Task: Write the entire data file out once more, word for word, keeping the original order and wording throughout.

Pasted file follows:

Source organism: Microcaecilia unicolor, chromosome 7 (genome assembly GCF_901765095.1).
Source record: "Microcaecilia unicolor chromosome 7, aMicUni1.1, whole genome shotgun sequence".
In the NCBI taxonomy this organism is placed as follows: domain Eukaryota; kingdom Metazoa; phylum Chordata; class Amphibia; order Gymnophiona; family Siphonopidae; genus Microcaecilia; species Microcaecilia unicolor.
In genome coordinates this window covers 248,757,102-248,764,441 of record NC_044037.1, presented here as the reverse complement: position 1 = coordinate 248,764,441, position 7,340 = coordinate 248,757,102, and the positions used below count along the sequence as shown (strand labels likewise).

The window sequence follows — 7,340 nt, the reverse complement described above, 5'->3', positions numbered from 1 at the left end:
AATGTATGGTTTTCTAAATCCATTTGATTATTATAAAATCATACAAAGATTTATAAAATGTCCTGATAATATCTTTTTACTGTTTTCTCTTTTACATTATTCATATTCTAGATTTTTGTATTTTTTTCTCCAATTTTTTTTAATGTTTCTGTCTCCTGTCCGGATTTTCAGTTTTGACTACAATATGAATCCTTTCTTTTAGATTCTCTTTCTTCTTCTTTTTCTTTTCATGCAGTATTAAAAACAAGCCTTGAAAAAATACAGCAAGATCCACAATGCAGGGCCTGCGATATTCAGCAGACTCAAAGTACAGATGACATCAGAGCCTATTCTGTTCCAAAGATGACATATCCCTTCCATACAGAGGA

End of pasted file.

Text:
Source organism: Microcaecilia unicolor, chromosome 7 (genome assembly GCF_901765095.1).
Source record: "Microcaecilia unicolor chromosome 7, aMicUni1.1, whole genome shotgun sequence".
In the NCBI taxonomy this organism is placed as follows: domain Eukaryota; kingdom Metazoa; phylum Chordata; class Amphibia; order Gymnophiona; family Siphonopidae; genus Microcaecilia; species Microcaecilia unicolor.
In genome coordinates this window covers 248,757,102-248,764,441 of record NC_044037.1, presented here as the reverse complement: position 1 = coordinate 248,764,441, position 7,340 = coordinate 248,757,102, and the positions used below count along the sequence as shown (strand labels likewise).

The window sequence follows — 7,340 nt, the reverse complement described above, 5'->3', positions numbered from 1 at the left end:
AATGTATGGTTTTCTAAATCCATTTGATTATTATAAAATCATACAAAGATTTATAAAATGTCCTGATAATATCTTTTTACTGTTTTCTCTTTTACATTATTCATATTCTAGATTTTTGTATTTTTTTCTCCAATTTTTTTTAATGTTTCTGTCTCCTGTCCGGATTTTCAGTTTTGACTACAATATGAATCCTTTCTTTTAGATTCTCTTTCTTCTTCTTTTTCTTTTCATGCAGTATTAAAAACAAGCCTTGAAAAAATACAGCAAGATCCACAATGCAGGGCCTGCGATATTCAGCAGACTCAAAGTACAGATGACATCAGAGCCTATTCTGTTCCAAAGATGACATATCCCTTCCATACAGAGGA